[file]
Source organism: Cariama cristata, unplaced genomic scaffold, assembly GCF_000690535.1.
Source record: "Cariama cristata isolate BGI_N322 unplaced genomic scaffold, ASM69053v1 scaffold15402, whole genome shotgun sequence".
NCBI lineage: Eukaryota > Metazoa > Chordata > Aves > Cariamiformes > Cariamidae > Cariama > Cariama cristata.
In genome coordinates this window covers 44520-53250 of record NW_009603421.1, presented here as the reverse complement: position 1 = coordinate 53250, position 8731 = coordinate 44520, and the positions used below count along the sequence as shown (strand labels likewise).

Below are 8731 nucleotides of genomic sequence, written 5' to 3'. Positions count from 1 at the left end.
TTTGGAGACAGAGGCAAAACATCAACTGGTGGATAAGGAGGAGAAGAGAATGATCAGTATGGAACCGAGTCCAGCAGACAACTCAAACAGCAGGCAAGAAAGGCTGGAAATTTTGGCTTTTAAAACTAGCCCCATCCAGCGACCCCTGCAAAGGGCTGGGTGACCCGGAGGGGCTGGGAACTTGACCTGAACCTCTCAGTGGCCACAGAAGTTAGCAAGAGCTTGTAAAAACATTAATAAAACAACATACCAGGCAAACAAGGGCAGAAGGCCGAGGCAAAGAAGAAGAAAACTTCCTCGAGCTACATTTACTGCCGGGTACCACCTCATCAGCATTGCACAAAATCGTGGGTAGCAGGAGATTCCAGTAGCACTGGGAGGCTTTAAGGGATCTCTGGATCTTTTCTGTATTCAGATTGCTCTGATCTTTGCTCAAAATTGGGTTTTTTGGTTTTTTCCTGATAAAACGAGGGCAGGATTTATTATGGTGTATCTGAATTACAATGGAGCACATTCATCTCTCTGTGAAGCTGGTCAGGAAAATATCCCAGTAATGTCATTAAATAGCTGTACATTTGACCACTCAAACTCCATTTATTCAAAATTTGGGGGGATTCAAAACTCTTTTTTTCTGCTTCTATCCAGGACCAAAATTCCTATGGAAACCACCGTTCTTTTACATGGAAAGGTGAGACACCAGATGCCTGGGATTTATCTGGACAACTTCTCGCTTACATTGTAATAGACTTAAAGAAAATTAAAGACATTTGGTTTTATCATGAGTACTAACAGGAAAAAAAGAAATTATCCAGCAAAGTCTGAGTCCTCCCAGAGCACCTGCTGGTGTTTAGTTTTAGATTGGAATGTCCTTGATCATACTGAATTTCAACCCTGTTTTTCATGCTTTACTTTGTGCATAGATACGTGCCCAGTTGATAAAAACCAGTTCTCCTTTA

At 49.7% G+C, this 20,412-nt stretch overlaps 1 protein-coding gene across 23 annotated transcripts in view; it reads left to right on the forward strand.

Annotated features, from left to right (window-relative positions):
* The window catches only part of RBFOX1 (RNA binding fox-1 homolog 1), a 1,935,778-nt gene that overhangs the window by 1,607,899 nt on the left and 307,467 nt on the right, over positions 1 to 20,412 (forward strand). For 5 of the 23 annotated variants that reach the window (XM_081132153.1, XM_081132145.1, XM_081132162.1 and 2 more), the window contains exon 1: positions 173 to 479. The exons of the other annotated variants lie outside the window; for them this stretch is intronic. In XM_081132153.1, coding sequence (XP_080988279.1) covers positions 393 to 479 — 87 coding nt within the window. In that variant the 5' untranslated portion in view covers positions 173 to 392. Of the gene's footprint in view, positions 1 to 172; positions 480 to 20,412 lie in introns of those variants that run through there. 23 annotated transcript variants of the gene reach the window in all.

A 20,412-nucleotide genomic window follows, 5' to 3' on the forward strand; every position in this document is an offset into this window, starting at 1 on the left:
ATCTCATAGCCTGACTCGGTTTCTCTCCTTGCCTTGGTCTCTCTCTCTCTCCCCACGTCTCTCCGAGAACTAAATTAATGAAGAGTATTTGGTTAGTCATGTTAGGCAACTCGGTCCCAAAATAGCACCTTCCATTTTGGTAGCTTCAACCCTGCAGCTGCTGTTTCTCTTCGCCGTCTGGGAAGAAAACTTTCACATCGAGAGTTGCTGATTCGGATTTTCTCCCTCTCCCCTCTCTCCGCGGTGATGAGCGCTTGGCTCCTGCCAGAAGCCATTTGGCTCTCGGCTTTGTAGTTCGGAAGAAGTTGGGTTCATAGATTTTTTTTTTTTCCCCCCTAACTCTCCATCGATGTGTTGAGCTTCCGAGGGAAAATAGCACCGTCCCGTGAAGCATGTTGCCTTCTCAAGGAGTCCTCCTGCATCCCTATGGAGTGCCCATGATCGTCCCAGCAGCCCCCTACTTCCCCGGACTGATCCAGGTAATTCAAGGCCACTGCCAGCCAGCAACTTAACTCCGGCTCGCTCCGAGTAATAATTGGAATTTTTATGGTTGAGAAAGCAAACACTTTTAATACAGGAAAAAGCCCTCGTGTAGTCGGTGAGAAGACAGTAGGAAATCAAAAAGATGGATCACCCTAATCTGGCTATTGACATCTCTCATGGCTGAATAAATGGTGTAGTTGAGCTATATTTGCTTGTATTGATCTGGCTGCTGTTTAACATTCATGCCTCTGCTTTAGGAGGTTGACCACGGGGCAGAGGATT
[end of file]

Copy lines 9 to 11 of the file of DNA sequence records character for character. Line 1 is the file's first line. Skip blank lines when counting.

* The window catches only part of RBFOX1 (RNA binding fox-1 homolog 1), a 1,935,778-nt gene that overhangs the window by 1,607,899 nt on the left and 307,467 nt on the right, over positions 1 to 20,412 (forward strand). For 5 of the 23 annotated variants that reach the window (XM_081132153.1, XM_081132145.1, XM_081132162.1 and 2 more), the window contains exon 1: positions 173 to 479. The exons of the other annotated variants lie outside the window; for them this stretch is intronic. In XM_081132153.1, coding sequence (XP_080988279.1) covers positions 393 to 479 — 87 coding nt within the window. In that variant the 5' untranslated portion in view covers positions 173 to 392. Of the gene's footprint in view, positions 1 to 172; positions 480 to 20,412 lie in introns of those variants that run through there. 23 annotated transcript variants of the gene reach the window in all.

A 20,412-nucleotide genomic window follows, 5' to 3' on the forward strand; every position in this document is an offset into this window, starting at 1 on the left:
ATCTCATAGCCTGACTCGGTTTCTCTCCTTGCCTTGGTCTCTCTCTCTCTCCCCACGTCTCTCCGAGAACTAAATTAATGAAGAGTATTTGGTTAGTCATGTTAGGCAACTCGGTCCCAAAATAGCACCTTCCATTTTGGTAGCTTCAACCCTGCAGCTGCTGTTTCTCTTCGCCGTCTGGGAAGAAAACTTTCACATCGAGAGTTGCTGATTCGGATTTTCTCCCTCTCCCCTCTCTCCGCGGTGATGAGCGCTTGGCTCCTGCCAGAAGCCATTTGGCTCTCGGCTTTGTAGTTCGGAAGAAGTTGGGTTCATAGATTTTTTTTTTTTCCCCCCTAACTCTCCATCGATGTGTTGAGCTTCCGAGGGAAAATAGCACCGTCCCGTGAAGCATGTTGCCTTCTCAAGGAGTCCTCCTGCATCCCTATGGAGTGCCCATGATCGTCCCAGCAGCCCCCTACTTCCCCGGACTGATCCAGGTAATTCAAGGCCACTGCCAGCCAGCAACTTAACTCCGGCTCGCTCCGAGTAATAATTGGAATTTTTATGGTTGAGAAAGCAAACACTTTTAATACAGGAAAAAGCCCTCGTGTAGTCGGTGAGAAGACAGTAGGAAATCAAAAAGATGGATCACCCTAATCTGGCTATTGACATCTCTCATGGCTGAATAAATGGTGTAGTTGAGCTATATTTGCTTGTATTGATCTGGCTGCTGTTTAACATTCATGCCTCTGCTTTAGGAGGTTGACCACGGGGCAGAGGATT